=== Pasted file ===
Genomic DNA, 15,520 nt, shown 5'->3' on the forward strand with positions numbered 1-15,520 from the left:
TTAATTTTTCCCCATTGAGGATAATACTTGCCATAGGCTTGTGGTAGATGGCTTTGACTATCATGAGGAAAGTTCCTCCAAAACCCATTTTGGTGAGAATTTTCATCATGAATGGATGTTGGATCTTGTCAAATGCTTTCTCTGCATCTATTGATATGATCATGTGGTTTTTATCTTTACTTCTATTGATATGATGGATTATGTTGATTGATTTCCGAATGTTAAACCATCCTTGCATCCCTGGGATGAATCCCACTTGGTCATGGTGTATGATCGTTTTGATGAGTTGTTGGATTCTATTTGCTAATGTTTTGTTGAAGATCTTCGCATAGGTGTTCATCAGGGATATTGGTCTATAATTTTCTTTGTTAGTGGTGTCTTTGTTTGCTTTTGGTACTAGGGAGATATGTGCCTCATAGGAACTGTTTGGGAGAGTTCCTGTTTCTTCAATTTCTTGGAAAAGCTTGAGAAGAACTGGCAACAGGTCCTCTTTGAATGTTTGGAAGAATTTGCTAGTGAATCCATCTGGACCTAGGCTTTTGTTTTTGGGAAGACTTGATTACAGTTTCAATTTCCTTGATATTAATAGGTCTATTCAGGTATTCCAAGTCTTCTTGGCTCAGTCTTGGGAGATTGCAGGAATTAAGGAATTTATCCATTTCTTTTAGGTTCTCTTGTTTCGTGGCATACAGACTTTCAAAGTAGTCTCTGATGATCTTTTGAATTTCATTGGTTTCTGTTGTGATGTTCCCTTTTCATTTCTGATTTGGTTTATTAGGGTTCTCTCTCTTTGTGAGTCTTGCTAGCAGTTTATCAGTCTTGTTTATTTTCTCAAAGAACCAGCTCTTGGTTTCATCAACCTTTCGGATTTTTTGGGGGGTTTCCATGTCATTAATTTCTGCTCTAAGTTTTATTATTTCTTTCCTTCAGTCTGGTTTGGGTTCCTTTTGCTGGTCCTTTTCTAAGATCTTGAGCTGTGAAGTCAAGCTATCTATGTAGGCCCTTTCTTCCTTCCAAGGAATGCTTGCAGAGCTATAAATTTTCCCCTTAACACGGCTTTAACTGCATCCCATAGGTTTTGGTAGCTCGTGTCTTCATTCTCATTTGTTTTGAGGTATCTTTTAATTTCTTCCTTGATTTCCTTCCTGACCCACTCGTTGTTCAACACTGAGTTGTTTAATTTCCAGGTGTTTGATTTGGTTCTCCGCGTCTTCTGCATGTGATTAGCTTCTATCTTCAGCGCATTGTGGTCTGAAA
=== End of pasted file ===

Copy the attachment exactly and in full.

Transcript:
Genomic DNA, 15,520 nt, shown 5'->3' on the forward strand with positions numbered 1-15,520 from the left:
TTAATTTTTCCCCATTGAGGATAATACTTGCCATAGGCTTGTGGTAGATGGCTTTGACTATCATGAGGAAAGTTCCTCCAAAACCCATTTTGGTGAGAATTTTCATCATGAATGGATGTTGGATCTTGTCAAATGCTTTCTCTGCATCTATTGATATGATCATGTGGTTTTTATCTTTACTTCTATTGATATGATGGATTATGTTGATTGATTTCCGAATGTTAAACCATCCTTGCATCCCTGGGATGAATCCCACTTGGTCATGGTGTATGATCGTTTTGATGAGTTGTTGGATTCTATTTGCTAATGTTTTGTTGAAGATCTTCGCATAGGTGTTCATCAGGGATATTGGTCTATAATTTTCTTTGTTAGTGGTGTCTTTGTTTGCTTTTGGTACTAGGGAGATATGTGCCTCATAGGAACTGTTTGGGAGAGTTCCTGTTTCTTCAATTTCTTGGAAAAGCTTGAGAAGAACTGGCAACAGGTCCTCTTTGAATGTTTGGAAGAATTTGCTAGTGAATCCATCTGGACCTAGGCTTTTGTTTTTGGGAAGACTTGATTACAGTTTCAATTTCCTTGATATTAATAGGTCTATTCAGGTATTCCAAGTCTTCTTGGCTCAGTCTTGGGAGATTGCAGGAATTAAGGAATTTATCCATTTCTTTTAGGTTCTCTTGTTTCGTGGCATACAGACTTTCAAAGTAGTCTCTGATGATCTTTTGAATTTCATTGGTTTCTGTTGTGATGTTCCCTTTTCATTTCTGATTTGGTTTATTAGGGTTCTCTCTCTTTGTGAGTCTTGCTAGCAGTTTATCAGTCTTGTTTATTTTCTCAAAGAACCAGCTCTTGGTTTCATCAACCTTTCGGATTTTTTGGGGGGTTTCCATGTCATTAATTTCTGCTCTAAGTTTTATTATTTCTTTCCTTCAGTCTGGTTTGGGTTCCTTTTGCTGGTCCTTTTCTAAGATCTTGAGCTGTGAAGTCAAGCTATCTATGTAGGCCCTTTCTTCCTTCCAAGGAATGCTTGCAGAGCTATAAATTTTCCCCTTAACACGGCTTTAACTGCATCCCATAGGTTTTGGTAGCTCGTGTCTTCATTCTCATTTGTTTTGAGGTATCTTTTAATTTCTTCCTTGATTTCCTTCCTGACCCACTCGTTGTTCAACACTGAGTTGTTTAATTTCCAGGTGTTTGATTTGGTTCTCCGCGTCTTCTGCATGTGATTAGCTTCTATCTTCAGCGCATTGTGGTCTGAAA